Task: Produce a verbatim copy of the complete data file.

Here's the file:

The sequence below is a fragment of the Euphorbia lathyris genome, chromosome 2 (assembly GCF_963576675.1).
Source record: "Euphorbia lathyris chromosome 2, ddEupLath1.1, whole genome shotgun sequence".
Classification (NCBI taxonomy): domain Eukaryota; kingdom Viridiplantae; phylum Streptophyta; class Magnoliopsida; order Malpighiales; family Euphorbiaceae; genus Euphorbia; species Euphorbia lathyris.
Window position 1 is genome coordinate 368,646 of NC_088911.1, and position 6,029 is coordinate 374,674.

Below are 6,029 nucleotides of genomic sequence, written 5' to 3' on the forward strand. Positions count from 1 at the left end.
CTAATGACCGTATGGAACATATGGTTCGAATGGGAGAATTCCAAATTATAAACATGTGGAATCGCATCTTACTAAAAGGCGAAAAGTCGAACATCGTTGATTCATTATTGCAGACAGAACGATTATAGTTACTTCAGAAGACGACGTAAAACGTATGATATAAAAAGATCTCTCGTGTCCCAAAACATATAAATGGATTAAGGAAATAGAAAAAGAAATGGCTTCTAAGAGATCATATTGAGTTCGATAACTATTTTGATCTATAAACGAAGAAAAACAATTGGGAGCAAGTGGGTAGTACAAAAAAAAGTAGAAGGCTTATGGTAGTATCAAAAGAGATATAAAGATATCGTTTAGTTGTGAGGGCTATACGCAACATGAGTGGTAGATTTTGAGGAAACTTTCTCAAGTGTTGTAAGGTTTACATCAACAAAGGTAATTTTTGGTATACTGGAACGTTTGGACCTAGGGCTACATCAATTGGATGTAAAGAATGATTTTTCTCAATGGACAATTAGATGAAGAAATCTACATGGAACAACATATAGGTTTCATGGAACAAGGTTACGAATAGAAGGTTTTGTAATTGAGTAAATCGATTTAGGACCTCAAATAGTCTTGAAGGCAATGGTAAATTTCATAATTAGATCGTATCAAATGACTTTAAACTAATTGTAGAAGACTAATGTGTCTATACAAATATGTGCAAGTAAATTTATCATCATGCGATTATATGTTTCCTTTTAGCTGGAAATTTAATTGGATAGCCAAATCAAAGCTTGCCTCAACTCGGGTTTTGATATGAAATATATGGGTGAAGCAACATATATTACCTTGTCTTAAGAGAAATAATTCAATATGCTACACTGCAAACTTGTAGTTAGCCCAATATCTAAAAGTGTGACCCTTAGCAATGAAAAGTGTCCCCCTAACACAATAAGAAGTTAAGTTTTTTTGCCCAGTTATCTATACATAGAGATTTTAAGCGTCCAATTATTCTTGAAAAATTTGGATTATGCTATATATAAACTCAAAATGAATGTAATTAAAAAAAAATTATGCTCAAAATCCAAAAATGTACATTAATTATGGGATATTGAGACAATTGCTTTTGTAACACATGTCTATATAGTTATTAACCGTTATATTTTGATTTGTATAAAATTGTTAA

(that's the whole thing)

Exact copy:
The sequence below is a fragment of the Euphorbia lathyris genome, chromosome 2 (assembly GCF_963576675.1).
Source record: "Euphorbia lathyris chromosome 2, ddEupLath1.1, whole genome shotgun sequence".
Classification (NCBI taxonomy): domain Eukaryota; kingdom Viridiplantae; phylum Streptophyta; class Magnoliopsida; order Malpighiales; family Euphorbiaceae; genus Euphorbia; species Euphorbia lathyris.
Window position 1 is genome coordinate 368,646 of NC_088911.1, and position 6,029 is coordinate 374,674.

Below are 6,029 nucleotides of genomic sequence, written 5' to 3' on the forward strand. Positions count from 1 at the left end.
CTAATGACCGTATGGAACATATGGTTCGAATGGGAGAATTCCAAATTATAAACATGTGGAATCGCATCTTACTAAAAGGCGAAAAGTCGAACATCGTTGATTCATTATTGCAGACAGAACGATTATAGTTACTTCAGAAGACGACGTAAAACGTATGATATAAAAAGATCTCTCGTGTCCCAAAACATATAAATGGATTAAGGAAATAGAAAAAGAAATGGCTTCTAAGAGATCATATTGAGTTCGATAACTATTTTGATCTATAAACGAAGAAAAACAATTGGGAGCAAGTGGGTAGTACAAAAAAAAGTAGAAGGCTTATGGTAGTATCAAAAGAGATATAAAGATATCGTTTAGTTGTGAGGGCTATACGCAACATGAGTGGTAGATTTTGAGGAAACTTTCTCAAGTGTTGTAAGGTTTACATCAACAAAGGTAATTTTTGGTATACTGGAACGTTTGGACCTAGGGCTACATCAATTGGATGTAAAGAATGATTTTTCTCAATGGACAATTAGATGAAGAAATCTACATGGAACAACATATAGGTTTCATGGAACAAGGTTACGAATAGAAGGTTTTGTAATTGAGTAAATCGATTTAGGACCTCAAATAGTCTTGAAGGCAATGGTAAATTTCATAATTAGATCGTATCAAATGACTTTAAACTAATTGTAGAAGACTAATGTGTCTATACAAATATGTGCAAGTAAATTTATCATCATGCGATTATATGTTTCCTTTTAGCTGGAAATTTAATTGGATAGCCAAATCAAAGCTTGCCTCAACTCGGGTTTTGATATGAAATATATGGGTGAAGCAACATATATTACCTTGTCTTAAGAGAAATAATTCAATATGCTACACTGCAAACTTGTAGTTAGCCCAATATCTAAAAGTGTGACCCTTAGCAATGAAAAGTGTCCCCCTAACACAATAAGAAGTTAAGTTTTTTTGCCCAGTTATCTATACATAGAGATTTTAAGCGTCCAATTATTCTTGAAAAATTTGGATTATGCTATATATAAACTCAAAATGAATGTAATTAAAAAAAAATTATGCTCAAAATCCAAAAATGTACATTAATTATGGGATATTGAGACAATTGCTTTTGTAACACATGTCTATATAGTTATTAACCGTTATATTTTGATTTGTATAAAATTGTTAA